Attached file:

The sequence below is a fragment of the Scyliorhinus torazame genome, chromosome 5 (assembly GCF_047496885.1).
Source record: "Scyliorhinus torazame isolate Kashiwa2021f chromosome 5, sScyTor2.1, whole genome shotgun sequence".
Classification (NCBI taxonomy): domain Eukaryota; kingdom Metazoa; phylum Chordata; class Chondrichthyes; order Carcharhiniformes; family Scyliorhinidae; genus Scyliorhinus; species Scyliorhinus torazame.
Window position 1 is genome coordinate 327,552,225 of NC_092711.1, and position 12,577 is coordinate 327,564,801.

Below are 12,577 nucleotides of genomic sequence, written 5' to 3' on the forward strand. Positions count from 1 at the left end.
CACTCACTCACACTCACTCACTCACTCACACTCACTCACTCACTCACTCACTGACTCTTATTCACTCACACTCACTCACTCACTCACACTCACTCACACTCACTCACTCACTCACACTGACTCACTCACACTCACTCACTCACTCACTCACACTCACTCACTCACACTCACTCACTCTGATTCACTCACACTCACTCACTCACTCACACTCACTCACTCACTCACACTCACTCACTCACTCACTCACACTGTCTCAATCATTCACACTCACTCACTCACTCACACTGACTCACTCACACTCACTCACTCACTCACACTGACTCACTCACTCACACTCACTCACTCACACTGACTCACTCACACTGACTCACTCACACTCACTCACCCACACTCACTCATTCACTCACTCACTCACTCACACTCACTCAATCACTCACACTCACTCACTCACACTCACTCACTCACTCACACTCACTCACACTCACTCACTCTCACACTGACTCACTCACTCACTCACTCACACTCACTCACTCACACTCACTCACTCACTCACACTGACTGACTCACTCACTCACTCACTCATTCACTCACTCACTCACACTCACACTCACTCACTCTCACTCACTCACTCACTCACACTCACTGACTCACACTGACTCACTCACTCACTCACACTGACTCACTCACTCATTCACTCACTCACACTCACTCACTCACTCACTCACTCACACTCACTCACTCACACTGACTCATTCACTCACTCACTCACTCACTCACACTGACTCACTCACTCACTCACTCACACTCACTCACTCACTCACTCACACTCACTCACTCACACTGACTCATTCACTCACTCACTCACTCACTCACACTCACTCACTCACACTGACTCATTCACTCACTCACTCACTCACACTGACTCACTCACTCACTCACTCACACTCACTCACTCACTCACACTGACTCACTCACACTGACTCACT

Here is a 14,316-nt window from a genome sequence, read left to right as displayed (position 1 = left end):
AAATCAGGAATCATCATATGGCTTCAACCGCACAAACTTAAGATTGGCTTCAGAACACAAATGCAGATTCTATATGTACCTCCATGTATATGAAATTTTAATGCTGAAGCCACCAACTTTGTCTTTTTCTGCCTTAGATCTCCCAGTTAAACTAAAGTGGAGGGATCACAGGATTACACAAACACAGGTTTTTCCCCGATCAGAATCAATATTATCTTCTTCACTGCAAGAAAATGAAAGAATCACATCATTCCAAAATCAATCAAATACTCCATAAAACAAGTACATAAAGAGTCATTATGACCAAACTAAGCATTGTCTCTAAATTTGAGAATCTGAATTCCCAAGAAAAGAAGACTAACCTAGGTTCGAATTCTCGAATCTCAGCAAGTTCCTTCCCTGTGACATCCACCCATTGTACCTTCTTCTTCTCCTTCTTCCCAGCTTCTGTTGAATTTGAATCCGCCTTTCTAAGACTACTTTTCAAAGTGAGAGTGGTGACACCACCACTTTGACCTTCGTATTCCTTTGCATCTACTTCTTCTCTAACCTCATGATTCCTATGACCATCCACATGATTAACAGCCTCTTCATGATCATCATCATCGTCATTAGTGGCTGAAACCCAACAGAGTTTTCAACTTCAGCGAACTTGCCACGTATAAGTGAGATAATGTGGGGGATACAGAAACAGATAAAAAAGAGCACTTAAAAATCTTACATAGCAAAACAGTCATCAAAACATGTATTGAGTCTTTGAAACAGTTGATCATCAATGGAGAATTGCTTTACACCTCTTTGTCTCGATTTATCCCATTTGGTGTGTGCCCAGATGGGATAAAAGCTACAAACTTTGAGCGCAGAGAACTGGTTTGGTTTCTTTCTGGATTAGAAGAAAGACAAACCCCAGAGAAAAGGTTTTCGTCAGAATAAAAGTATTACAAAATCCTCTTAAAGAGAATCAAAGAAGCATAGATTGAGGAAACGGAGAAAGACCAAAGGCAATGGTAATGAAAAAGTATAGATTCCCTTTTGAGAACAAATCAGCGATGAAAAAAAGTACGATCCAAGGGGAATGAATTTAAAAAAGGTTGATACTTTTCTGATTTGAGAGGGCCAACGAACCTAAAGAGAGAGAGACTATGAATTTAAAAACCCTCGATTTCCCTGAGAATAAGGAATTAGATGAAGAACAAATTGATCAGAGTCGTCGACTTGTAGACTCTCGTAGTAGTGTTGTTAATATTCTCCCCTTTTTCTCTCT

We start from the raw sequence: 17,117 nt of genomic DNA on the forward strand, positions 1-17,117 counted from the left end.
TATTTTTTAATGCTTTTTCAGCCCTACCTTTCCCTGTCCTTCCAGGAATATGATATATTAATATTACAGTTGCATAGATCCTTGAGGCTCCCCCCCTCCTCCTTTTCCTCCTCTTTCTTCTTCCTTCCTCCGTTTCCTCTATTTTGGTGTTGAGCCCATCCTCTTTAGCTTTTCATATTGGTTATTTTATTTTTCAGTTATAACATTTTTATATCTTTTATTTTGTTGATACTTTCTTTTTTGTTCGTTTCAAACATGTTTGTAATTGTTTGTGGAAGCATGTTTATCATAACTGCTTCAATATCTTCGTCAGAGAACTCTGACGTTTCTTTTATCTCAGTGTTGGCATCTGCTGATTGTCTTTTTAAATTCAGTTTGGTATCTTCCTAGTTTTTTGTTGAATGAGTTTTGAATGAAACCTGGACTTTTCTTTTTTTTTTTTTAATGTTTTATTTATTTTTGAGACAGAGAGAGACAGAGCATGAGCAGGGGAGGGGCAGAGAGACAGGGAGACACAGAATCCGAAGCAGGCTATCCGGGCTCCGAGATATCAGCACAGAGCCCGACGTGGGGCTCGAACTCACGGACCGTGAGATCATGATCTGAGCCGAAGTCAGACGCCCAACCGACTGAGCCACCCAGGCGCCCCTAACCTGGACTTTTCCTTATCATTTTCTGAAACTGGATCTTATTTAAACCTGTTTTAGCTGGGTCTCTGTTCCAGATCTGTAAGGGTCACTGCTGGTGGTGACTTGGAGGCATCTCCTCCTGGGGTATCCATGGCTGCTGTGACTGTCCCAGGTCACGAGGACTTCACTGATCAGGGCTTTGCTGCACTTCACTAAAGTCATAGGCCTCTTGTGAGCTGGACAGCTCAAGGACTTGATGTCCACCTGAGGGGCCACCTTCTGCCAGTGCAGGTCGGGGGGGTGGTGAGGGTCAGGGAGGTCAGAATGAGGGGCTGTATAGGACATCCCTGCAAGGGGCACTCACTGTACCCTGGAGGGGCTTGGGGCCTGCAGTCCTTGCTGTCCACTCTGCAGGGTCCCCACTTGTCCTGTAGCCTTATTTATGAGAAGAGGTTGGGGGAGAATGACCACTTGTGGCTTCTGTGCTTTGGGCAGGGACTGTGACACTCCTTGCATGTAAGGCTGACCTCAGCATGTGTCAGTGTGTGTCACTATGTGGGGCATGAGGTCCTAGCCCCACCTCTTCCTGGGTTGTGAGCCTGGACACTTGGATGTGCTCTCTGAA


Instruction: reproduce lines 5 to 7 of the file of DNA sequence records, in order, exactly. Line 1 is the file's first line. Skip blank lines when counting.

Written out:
Below are 12,577 nucleotides of genomic sequence, written 5' to 3' on the forward strand. Positions count from 1 at the left end.
CACTCACTCACACTCACTCACTCACTCACACTCACTCACTCACTCACTCACTGACTCTTATTCACTCACACTCACTCACTCACTCACACTCACTCACACTCACTCACTCACTCACACTGACTCACTCACACTCACTCACTCACTCACTCACACTCACTCACTCACACTCACTCACTCTGATTCACTCACACTCACTCACTCACTCACACTCACTCACTCACTCACACTCACTCACTCACTCACTCACACTGTCTCAATCATTCACACTCACTCACTCACTCACACTGACTCACTCACACTCACTCACTCACTCACACTGACTCACTCACTCACACTCACTCACTCACACTGACTCACTCACACTGACTCACTCACACTCACTCACCCACACTCACTCATTCACTCACTCACTCACTCACACTCACTCAATCACTCACACTCACTCACTCACACTCACTCACTCACTCACACTCACTCACACTCACTCACTCTCACACTGACTCACTCACTCACTCACTCACACTCACTCACTCACACTCACTCACTCACTCACACTGACTGACTCACTCACTCACTCACTCATTCACTCACTCACTCACACTCACACTCACTCACTCTCACTCACTCACTCACTCACACTCACTGACTCACACTGACTCACTCACTCACTCACACTGACTCACTCACTCATTCACTCACTCACACTCACTCACTCACTCACTCACTCACACTCACTCACTCACACTGACTCATTCACTCACTCACTCACTCACTCACACTGACTCACTCACTCACTCACTCACACTCACTCACTCACTCACTCACACTCACTCACTCACACTGACTCATTCACTCACTCACTCACTCACTCACACTCACTCACTCACACTGACTCATTCACTCACTCACTCACTCACACTGACTCACTCACTCACTCACTCACACTCACTCACTCACTCACACTGACTCACTCACACTGACTCACT

Here is a 14,316-nt window from a genome sequence, read left to right as displayed (position 1 = left end):